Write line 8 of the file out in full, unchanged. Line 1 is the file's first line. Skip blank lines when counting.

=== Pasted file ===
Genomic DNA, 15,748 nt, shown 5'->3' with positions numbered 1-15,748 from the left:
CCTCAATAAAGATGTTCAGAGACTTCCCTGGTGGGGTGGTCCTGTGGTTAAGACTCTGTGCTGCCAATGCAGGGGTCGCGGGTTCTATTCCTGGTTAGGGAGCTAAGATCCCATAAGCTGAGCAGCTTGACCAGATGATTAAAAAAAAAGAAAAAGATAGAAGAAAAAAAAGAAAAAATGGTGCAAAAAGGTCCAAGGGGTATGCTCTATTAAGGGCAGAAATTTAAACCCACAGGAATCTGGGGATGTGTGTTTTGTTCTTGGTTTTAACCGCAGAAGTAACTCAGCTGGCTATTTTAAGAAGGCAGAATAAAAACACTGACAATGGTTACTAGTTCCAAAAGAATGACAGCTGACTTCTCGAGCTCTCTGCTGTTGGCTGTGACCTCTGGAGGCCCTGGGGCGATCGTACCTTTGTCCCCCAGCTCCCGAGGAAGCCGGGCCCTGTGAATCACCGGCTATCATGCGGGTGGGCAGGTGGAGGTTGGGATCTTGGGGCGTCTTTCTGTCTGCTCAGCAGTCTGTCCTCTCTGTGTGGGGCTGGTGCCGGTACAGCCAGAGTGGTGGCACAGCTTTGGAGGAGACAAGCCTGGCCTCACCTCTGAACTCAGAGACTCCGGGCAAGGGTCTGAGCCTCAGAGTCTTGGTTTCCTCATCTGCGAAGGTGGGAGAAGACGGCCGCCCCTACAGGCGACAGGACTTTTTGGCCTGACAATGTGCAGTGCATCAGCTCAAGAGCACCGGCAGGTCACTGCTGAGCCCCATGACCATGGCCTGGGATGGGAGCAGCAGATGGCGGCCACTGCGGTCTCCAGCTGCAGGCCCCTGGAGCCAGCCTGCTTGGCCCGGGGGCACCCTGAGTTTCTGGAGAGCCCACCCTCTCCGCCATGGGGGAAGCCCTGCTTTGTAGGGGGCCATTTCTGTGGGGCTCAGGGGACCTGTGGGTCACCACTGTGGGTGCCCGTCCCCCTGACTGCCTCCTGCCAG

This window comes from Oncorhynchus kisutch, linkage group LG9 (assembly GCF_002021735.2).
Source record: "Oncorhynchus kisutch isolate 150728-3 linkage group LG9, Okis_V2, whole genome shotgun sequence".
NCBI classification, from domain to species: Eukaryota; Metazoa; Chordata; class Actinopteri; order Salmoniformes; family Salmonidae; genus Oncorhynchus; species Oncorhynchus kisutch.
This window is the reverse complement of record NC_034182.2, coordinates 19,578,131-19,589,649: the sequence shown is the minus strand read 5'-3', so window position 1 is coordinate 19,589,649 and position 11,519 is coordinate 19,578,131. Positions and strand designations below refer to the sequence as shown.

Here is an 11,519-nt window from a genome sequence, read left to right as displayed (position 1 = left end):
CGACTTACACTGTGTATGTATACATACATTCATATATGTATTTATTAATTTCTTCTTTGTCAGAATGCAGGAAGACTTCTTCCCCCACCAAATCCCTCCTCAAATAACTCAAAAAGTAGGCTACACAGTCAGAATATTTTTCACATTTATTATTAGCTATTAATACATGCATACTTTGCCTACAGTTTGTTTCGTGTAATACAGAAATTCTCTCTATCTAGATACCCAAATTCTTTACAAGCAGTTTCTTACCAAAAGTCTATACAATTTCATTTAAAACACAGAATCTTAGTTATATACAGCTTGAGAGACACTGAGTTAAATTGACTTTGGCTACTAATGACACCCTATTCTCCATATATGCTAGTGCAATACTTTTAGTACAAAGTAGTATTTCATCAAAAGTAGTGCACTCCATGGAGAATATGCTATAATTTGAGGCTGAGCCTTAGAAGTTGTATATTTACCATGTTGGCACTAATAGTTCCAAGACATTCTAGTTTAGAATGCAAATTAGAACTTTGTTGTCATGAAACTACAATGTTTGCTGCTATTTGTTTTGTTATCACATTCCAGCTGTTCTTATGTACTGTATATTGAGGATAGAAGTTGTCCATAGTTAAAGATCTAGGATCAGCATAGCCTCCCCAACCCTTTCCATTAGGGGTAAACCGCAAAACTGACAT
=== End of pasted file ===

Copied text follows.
CGACTTACACTGTGTATGTATACATACATTCATATATGTATTTATTAATTTCTTCTTTGTCAGAATGCAGGAAGACTTCTTCCCCCACCAAATCCCTCCTCAAATAACTCAAAAAGTAGGCTACACAGTCAGAATATTTTTCACATTTATTATTAGCTATTAATACATGCATACTTTGCCTACAGTTTGTTTCGTGTAATACAGAAATTCTCTCTATCTAGATACCCAAATTCTTTACAAGCAGTTTCTTACCAAAAGTCTATACAATTTCATTTAAAACACAGAATCTTAGTTATATACAGCTTGAGAGACACTGAGTTAAATTGACTTTGGCTACTAATGACACCCTATTCTCCATATATGCTAGTGCAATACTTTTAGTACAAAGTAGTATTTCATCAAAAGTAGTGCACTCCATGGAGAATATGCTATAATTTGAGGCTGAGCCTTAGAAGTTGTATATTTACCATGTTGGCACTAATAGTTCCAAGACATTCTAGTTTAGAATGCAAATTAGAACTTTGTTGTCATGAAACTACAATGTTTGCTGCTATTTGTTTTGTTATCACATTCCAGCTGTTCTTATGTACTGTATATTGAGGATAGAAGTTGTCCATAGTTAAAGATCTAGGATCAGCATAGCCTCCCCAACCCTTTCCATTAGGGGTAAACCGCAAAACTGACAT